The world rallied to Yemen. The Gulf Cooperation Council States were alarmed at the prospect of failure in Yemen and cobbled together a political agreement that provided for a peaceful political transition away from Saleh. Western states had created a “Friends of Yemen” grouping even before the Arab Spring, providing for billions in coordinated economic assistance, and they promised billions more after Saleh left. Yemen’s new President, Abd Rabbu Mansour Hadi, convened a ten-month “national dialogue” process beginning in March 2013 to try to forge a national consensus. The United States also attacked al Qaeda in Yemen to try to ensure it did not destabilize the country. The United States has reportedly carried out more than 100 drone strikes in Yemen since 2010, killing an estimated 500 fighters.
And yet, this month disaffected tribesmen from the north swept into Yemen’s capital, Sana‛a, and displaced the current government. Meanwhile, southern separatist forces are demanding Western oil companies cease exports from the south immediately and for the government to pull out by November 30.
It is easy to shorthand the conflict in Yemen as yet another Middle Eastern sectarian conflict. Many of the northern tribesmen are Shi’a, while much of the rest of the country is Sunni. Politicians have pointed to an Iranian hand pushing northern tribesmen for more than a decade, almost certainly before any Iranian support was forthcoming. Al Qaeda’s presence in the center of the country fans the flames of sectarianism as well.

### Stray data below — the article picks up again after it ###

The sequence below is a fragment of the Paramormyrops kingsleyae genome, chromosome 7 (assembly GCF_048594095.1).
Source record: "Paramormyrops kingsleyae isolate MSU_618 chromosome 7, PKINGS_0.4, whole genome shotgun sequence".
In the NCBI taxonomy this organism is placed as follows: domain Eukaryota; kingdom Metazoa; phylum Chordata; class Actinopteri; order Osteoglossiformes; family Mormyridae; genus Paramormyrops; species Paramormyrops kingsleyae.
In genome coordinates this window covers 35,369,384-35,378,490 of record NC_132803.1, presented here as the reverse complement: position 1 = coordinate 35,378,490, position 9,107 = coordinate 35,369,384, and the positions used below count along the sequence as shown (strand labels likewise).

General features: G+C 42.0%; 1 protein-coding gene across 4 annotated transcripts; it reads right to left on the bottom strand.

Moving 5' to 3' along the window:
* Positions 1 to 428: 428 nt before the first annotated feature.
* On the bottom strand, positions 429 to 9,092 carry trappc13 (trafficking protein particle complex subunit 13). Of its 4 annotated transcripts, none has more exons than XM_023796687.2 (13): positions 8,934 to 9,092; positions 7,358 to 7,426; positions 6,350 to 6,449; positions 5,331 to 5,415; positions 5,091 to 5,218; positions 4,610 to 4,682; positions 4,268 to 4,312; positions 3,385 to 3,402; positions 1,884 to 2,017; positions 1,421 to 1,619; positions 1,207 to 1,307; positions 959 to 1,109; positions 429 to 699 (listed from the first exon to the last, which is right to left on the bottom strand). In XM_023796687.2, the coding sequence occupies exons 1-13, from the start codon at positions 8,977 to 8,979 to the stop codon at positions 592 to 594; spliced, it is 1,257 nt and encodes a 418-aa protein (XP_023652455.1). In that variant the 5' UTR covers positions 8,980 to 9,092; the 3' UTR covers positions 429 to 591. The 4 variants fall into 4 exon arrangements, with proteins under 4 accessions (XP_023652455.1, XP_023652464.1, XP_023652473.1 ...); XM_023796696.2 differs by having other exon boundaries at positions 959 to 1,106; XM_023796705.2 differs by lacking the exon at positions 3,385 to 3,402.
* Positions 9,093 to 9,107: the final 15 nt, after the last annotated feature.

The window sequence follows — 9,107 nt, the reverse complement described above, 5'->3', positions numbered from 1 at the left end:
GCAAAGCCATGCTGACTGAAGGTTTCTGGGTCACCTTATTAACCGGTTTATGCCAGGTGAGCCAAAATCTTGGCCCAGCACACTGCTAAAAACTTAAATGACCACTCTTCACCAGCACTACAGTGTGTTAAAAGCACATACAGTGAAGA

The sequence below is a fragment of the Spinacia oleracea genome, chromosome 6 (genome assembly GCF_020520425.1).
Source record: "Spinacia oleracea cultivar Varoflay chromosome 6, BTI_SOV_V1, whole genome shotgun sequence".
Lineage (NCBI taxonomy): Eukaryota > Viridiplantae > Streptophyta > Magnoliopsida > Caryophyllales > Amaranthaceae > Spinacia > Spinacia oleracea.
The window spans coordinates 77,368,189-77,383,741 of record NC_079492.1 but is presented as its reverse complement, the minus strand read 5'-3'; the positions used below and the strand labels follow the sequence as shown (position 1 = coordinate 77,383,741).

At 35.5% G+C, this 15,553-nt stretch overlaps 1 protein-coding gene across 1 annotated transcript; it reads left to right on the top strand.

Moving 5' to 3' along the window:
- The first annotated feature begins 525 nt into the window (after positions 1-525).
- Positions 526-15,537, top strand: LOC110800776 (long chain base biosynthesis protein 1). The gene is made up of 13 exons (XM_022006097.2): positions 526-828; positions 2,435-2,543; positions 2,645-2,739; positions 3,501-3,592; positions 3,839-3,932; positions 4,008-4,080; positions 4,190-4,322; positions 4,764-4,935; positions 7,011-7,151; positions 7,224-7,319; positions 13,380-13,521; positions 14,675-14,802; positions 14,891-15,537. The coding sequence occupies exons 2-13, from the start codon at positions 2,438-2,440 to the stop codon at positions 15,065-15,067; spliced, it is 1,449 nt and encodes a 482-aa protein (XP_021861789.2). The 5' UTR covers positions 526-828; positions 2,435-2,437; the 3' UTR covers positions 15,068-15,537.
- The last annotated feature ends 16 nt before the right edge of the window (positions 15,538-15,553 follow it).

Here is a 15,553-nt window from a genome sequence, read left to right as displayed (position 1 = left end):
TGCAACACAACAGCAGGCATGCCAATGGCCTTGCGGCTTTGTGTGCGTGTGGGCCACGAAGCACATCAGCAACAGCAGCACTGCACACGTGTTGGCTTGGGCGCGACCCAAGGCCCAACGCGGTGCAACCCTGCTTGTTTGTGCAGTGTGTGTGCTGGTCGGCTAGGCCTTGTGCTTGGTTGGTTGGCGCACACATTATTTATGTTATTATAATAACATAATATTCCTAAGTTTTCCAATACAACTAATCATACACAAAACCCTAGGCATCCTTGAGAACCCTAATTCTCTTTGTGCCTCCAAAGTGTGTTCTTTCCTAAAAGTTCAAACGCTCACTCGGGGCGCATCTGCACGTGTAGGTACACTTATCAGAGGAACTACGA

Yet, the closer one looks, the less sectarianism fits. Most Yemeni Shi’a are Zaydis, a small and distinctive group that is doctrinally much closer to Sunnis than they are to other Shi’a. Al Qaeda has as much opposition among Yemen’s Sunni population as among its Shi’a. Further, what fuels the protests—in the north and the south—is not religious fervor. Instead, it is the perceived corruption, incompetence and hostility of the government.
While it is tempting to dismiss Yemen’s failures as peculiar to Yemen, there is far more of a universal thread in them than most are willing to admit. Like many of its neighbors, Yemen has suffered from poor government performance for decades. Corruption is rampant. Patronage payments have kept the peace, creating economic incentives based on loyalty rather than innovation or hard work. Schools have turned out young people who are often literate but unskilled, with little prospect for employment outside of the security business: either helping provide security, or threatening to deny it if money is not paid.
It does not sound much different from the conflicts now raging in Iraq, Libya, and even Syria. In each, the sort of process that took place in Yemen—leadership transition, international support, political reconciliation combined with some air support to defeat malign actors—would be a textbook case of how these countries can succeed, if it worked. Except, in Yemen, the formula hasn’t created success. It’s yielded to turmoil.
This is not to blame the United States and its allies for Yemen’s unfolding tragedies, or even to suggest that what we are seeing now could have been avoided. Instead, it is to suggest that as the United States contemplates multi-billion-dollar efforts in Iraq, Syria, and Libya to do the same sort of things that were tried in Yemen, it is worth taking some time to understand what went wrong.